2 more children in the US test positive for monkeypox

At least four children in the United States have now tested positive for monkeypox, officials have confirmed.

Amid a growing emergence of cases across the country, Indiana state officials confirmed late last week that two children had tested positive for monkeypox. At this time, no additional information has been made available due to patient confidentiality concerns, the Indiana Department of Health wrote in a statement.

“Like many other states, Indiana has seen an increase in monkeypox cases over the past month,” state health commissioner Dr. Kris Box said in a statement.

Federal officials had previously confirmed last month that two more children in the United States had tested positive for monkeypox.

One case was confirmed in an infant, who resides in California, and the other was reported in an infant, a non-US resident, who was tested while traveling through Washington, D.C. Both cases are unrelated, located in different jurisdictions, and were likely the result of family transmission.

Although no information is available on the current status of the virus-positive children in Indiana, the other two children, who were diagnosed with monkeypox, were reportedly healthy.

However, health officials are concerned about the impact monkeypox could have on young children.

Over the weekend, the Centers for Disease Control and Prevention warned in a health alert that there is preliminary evidence to suggest that children under the age of 8 could develop more serious illness if infected with monkeypox. .

PHOTO: Epidemiologist Ryan Chatelain conducts monkeypox disease training for Salt Lake County Health Department health investigators, July 29, 2022, in Salt Lake City.

Epidemiologist Ryan Chatelain conducts monkeypox disease training for Salt Lake County Health Department health investigators, July 29, 2022, in Salt Lake City.

Rick Bowmer/AP

Currently, the majority of confirmed monkey cases nationally and globally in the current outbreak have been detected in gay, bisexual or other men who have sex with men. However, health officials have repeatedly stressed that the virus does not discriminate and that anyone exposed to monkeypox can contract the virus.

People are most often infected through close person-to-person contact, including intimate contact, although it is possible that the disease is also spread through respiratory secretions or by “touching objects, fabrics (clothing, bedding or towels) and surfaces that have been used by someone with monkeypox,” according to the CDC.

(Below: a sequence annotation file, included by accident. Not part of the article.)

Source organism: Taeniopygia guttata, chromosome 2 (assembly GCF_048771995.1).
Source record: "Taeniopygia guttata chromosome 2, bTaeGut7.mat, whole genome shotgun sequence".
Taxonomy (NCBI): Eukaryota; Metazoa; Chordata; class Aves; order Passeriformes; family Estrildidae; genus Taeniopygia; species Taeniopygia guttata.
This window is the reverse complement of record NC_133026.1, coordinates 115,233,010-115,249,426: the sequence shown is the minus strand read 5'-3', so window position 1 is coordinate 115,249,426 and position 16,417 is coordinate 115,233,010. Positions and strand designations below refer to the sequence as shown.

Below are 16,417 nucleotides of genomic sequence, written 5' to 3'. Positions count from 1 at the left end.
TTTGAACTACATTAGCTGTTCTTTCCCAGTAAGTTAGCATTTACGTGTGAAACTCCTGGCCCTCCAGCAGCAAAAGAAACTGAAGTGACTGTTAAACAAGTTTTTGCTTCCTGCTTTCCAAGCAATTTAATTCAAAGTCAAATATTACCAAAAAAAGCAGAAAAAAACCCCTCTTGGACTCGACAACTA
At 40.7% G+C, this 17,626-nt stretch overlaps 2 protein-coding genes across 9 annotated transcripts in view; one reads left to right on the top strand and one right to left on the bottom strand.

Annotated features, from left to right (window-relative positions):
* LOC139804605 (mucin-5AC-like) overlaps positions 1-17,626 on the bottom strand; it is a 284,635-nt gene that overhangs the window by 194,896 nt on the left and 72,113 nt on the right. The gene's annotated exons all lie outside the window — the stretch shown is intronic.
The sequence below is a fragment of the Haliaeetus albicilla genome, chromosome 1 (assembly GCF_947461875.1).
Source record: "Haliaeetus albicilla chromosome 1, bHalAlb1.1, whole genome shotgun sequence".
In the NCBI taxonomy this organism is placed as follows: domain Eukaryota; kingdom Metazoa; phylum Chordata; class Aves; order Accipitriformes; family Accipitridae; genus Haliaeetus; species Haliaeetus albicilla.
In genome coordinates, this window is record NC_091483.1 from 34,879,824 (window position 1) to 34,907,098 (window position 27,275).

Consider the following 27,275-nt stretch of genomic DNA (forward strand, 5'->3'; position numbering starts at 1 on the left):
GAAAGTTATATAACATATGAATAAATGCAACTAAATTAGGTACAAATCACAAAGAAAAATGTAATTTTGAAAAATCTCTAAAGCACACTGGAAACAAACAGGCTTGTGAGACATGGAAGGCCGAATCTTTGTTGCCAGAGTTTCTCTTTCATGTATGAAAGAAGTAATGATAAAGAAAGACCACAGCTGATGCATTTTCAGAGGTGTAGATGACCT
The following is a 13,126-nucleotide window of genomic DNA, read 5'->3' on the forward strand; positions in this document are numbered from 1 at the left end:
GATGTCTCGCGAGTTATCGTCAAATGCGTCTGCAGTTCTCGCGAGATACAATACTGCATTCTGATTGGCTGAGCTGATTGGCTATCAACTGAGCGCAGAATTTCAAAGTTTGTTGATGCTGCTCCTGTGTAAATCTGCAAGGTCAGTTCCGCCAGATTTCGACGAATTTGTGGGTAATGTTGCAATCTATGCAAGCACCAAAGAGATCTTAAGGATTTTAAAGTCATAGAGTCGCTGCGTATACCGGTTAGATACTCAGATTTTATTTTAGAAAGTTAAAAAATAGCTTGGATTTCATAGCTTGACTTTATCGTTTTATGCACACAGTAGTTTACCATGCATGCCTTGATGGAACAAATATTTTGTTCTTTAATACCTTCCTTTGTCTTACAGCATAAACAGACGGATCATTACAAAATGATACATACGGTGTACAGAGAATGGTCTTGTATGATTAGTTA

The news of additional cases of pediatric monkeypox comes amid growing pressure from authorities across the country for the United States to declare a public health emergency for the outbreak.

Illinois on Monday became the second state in the nation to declare monkeypox a public health emergency and therefore designate Illinois as a “disaster area” for the virus, Gov. JB Pritzker announced in A press release.

“[Monkeypox virus] is a rare but potentially serious disease that requires the full mobilization of all available public health resources to prevent further spread,” Pritzker wrote in a statement. “That’s why I’m declaring a state of emergency to ensure smooth coordination between state agencies and all levels of government, increasing our ability to prevent and quickly treat disease.”

The governor’s statement will allow the Illinois Department of Public Health to expand access to resources, such as vaccines and testing, in the state’s efforts to fight the virus.

“We have seen this virus have a disproportionate impact on the LGBTQ+ community during its initial spread. Here in Illinois, we will ensure our LGBTQ+ community has the resources they need to stay safe while ensuring that members are not stigmatized when accessing essential healthcare,” Pritzker added.

Last week, New York became the first state to declare monkeypox a “catastrophic emergency”, with officials calling New York the “epicenter of the outbreak”.

Across the country, in San Francisco, authorities have also implemented a local emergency declaration for monkeypox.

Globally, more than 22,000 cases reported worldwide, including nearly 5,200 cases reported in the United States, according to the CDC.

Cases of monkeypox have now been reported in nearly every state in the country, with Montana, Vermont and Wyoming now the only states yet to have confirmed cases.

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